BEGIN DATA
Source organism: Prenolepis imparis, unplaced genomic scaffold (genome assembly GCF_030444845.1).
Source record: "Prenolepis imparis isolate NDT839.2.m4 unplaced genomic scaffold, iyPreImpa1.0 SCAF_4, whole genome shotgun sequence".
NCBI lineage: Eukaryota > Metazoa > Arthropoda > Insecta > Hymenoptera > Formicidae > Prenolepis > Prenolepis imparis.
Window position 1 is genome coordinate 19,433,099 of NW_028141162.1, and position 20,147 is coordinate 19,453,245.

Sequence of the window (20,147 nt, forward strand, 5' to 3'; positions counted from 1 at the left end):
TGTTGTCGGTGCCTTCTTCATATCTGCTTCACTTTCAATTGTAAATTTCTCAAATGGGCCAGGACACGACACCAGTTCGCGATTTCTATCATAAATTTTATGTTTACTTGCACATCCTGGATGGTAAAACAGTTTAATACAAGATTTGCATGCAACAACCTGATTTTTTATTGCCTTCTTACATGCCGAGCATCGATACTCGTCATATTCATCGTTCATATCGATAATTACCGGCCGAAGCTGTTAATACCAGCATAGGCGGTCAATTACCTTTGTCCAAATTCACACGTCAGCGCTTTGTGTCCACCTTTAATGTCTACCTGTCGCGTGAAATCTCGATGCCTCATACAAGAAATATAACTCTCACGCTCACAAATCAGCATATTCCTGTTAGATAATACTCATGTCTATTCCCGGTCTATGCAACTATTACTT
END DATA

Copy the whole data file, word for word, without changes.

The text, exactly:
Source organism: Prenolepis imparis, unplaced genomic scaffold (genome assembly GCF_030444845.1).
Source record: "Prenolepis imparis isolate NDT839.2.m4 unplaced genomic scaffold, iyPreImpa1.0 SCAF_4, whole genome shotgun sequence".
NCBI lineage: Eukaryota > Metazoa > Arthropoda > Insecta > Hymenoptera > Formicidae > Prenolepis > Prenolepis imparis.
Window position 1 is genome coordinate 19,433,099 of NW_028141162.1, and position 20,147 is coordinate 19,453,245.

Sequence of the window (20,147 nt, forward strand, 5' to 3'; positions counted from 1 at the left end):
TGTTGTCGGTGCCTTCTTCATATCTGCTTCACTTTCAATTGTAAATTTCTCAAATGGGCCAGGACACGACACCAGTTCGCGATTTCTATCATAAATTTTATGTTTACTTGCACATCCTGGATGGTAAAACAGTTTAATACAAGATTTGCATGCAACAACCTGATTTTTTATTGCCTTCTTACATGCCGAGCATCGATACTCGTCATATTCATCGTTCATATCGATAATTACCGGCCGAAGCTGTTAATACCAGCATAGGCGGTCAATTACCTTTGTCCAAATTCACACGTCAGCGCTTTGTGTCCACCTTTAATGTCTACCTGTCGCGTGAAATCTCGATGCCTCATACAAGAAATATAACTCTCACGCTCACAAATCAGCATATTCCTGTTAGATAATACTCATGTCTATTCCCGGTCTATGCAACTATTACTT